Tuesday, November 1, 2011
Monday, March 21, 2011
As a thank-you to this wonderful anonymous sign leaver, my housemate and I added our own addition to these signs (bottom one).
Interestingly, I think the trudge up this hill is much like academia. Sometimes you just don't want to do it. But then, something clicks and you are almost like a stunt biker (ugh almost).
Friday, March 4, 2011
Because of advances like webcams, screen sharing programs, and google docs to name a few; teaching, learning and communicating has become infinitely easier. But every once in a while we get a wake up call that reminds us just how important good, descriptive language skills are. A friend of mine is working on a program evaluation of a diabetes treatment program at a public health clinic in Nicaragua. Now if you complain and whine about statistics and R long enough it is inevitable that one of two things will happen. Either your friends will stop listening, or they will ask you for help (notice I didn't say "you will get good at statistics and R"). So my friend asked me for some advice on the statistical part of her evaluation and I (eager to apply my "skills" to the real world) agreed. And here enters the communication wake-up call. It can be tricky to introduce someone to R, let alone if they need to use it for multivariate statistics. Now try that explanation verbally, over Skype and while the the other person is in Central America. Needless to say you may end up with some particularly stunning graphics that, like some of my previous R abstract art are worthy of display. Here's an example:
The great thing about this plot is it actually sort of does what it is supposed to (guess)! And you learn a word in Spanish (Fecha= date).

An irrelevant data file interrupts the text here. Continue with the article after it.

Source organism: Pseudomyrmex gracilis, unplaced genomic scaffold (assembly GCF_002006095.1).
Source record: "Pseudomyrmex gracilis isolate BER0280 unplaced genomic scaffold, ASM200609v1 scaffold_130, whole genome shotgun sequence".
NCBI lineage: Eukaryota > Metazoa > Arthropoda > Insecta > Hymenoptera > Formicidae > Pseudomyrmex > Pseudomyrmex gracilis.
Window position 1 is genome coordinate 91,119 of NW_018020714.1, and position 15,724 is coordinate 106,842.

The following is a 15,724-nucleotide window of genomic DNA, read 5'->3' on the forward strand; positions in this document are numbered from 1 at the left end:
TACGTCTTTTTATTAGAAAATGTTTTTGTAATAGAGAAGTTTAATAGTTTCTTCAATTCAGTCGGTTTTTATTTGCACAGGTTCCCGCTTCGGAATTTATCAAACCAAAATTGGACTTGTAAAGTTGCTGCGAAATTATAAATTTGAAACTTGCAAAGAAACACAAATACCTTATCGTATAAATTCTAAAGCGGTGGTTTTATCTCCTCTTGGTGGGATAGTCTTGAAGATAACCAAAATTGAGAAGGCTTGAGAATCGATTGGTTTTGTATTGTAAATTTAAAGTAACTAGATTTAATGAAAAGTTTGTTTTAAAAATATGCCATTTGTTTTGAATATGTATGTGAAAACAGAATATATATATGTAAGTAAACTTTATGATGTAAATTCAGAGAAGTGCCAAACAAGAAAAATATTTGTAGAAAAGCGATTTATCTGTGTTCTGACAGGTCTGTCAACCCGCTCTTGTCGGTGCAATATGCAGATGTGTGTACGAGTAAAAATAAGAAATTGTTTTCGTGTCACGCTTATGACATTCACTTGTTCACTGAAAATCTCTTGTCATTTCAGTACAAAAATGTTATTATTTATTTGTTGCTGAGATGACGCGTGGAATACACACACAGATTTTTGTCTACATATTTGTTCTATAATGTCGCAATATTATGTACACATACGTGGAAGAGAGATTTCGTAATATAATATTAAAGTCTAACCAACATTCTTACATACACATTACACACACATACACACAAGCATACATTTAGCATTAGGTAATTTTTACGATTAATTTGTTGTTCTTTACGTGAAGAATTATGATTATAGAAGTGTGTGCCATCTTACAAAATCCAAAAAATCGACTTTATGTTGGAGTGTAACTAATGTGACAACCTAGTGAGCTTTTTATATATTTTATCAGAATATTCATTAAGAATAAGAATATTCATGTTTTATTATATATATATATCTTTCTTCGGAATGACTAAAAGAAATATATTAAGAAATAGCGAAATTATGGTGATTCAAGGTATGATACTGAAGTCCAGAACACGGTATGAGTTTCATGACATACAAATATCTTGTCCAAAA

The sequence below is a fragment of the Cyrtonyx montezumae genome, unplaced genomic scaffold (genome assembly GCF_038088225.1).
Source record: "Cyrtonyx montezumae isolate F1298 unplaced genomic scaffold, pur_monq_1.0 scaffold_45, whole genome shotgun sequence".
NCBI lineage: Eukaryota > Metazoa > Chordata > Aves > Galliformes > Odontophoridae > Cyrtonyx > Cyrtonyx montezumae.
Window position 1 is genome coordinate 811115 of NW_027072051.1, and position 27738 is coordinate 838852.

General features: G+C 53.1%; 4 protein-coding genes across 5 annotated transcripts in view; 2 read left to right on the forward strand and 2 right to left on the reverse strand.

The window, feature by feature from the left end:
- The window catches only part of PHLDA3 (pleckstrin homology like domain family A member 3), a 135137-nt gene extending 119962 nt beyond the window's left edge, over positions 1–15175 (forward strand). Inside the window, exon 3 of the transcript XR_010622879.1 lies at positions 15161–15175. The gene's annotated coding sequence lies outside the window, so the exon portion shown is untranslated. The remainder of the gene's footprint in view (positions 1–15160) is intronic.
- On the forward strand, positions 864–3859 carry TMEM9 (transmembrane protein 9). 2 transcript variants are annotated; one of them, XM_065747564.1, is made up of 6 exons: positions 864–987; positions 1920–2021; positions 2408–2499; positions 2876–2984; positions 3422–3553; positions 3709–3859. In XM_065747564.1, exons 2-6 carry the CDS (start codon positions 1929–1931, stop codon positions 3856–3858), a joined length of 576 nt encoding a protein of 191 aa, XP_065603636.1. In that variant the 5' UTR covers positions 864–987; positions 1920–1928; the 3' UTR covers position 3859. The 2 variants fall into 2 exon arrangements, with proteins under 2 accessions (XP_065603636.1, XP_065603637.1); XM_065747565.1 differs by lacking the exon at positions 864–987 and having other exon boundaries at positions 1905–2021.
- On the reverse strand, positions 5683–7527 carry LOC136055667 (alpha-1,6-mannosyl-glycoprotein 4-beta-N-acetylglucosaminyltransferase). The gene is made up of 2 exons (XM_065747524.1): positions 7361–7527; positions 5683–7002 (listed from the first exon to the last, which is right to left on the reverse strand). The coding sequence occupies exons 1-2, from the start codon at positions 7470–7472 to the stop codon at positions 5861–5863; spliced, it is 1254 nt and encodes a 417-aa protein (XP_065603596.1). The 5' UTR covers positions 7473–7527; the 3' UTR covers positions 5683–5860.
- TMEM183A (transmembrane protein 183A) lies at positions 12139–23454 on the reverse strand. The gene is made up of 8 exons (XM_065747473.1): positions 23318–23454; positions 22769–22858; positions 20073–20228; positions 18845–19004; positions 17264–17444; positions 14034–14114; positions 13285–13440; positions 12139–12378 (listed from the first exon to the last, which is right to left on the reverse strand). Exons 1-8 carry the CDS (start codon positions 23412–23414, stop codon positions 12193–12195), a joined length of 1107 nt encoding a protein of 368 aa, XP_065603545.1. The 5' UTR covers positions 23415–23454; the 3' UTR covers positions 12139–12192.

So to my friend and her newly minted trials and tribulations with R- Great job so far! And I'll get back to the rest of the help I said I'd do...when I'm done procrastinating here...
Tuesday, March 1, 2011
Sunday, February 27, 2011
I like this comic because it pokes fun at a common frustration voiced by scientists (perhaps more so in high profile medical research than ecology but still...). However I also appreciate this comic because it reminds me that knowledge transfer is not solely the responsibility of the media. Yes, that is their job and there are some stellar journalists out there. But we have to remember that journalists, like scientists are also limited by time resources, money and external/internal pressures. Though in their case that may be the public rather than an University department or funding agency. What this means is that that scientists also have the responsibility to get relevant information from their research out to those who need and can put it to use. I think this is as important as the research itself.
I thought it would be fun to recreate the above comic with insertions from my own research (i.e. this is what could happen with my research...well ok, only if it was high profile enough to get picked up by the U of G's PR department):
No matter what type of research you are doing. Think about where it is going and who could use it.
Saturday, February 26, 2011
In late January, the University of Guelph's President's Task Force on Sustainability released an interim report on the state of sustainability issues and views on campus. As a response to this report as well as coverage by the local press, here is a letter myself and a few friends wrote to the Guelph Mercury.
Needless to say, I feel that the U of G has a long ways to go in terms of facing climate change issues and reducing negative impacts. The good news is I firmly feel that the University has the resources and motivated individuals to do so, but we can't be complacent. Just thinking about this is not enough, we need to move forward with actions.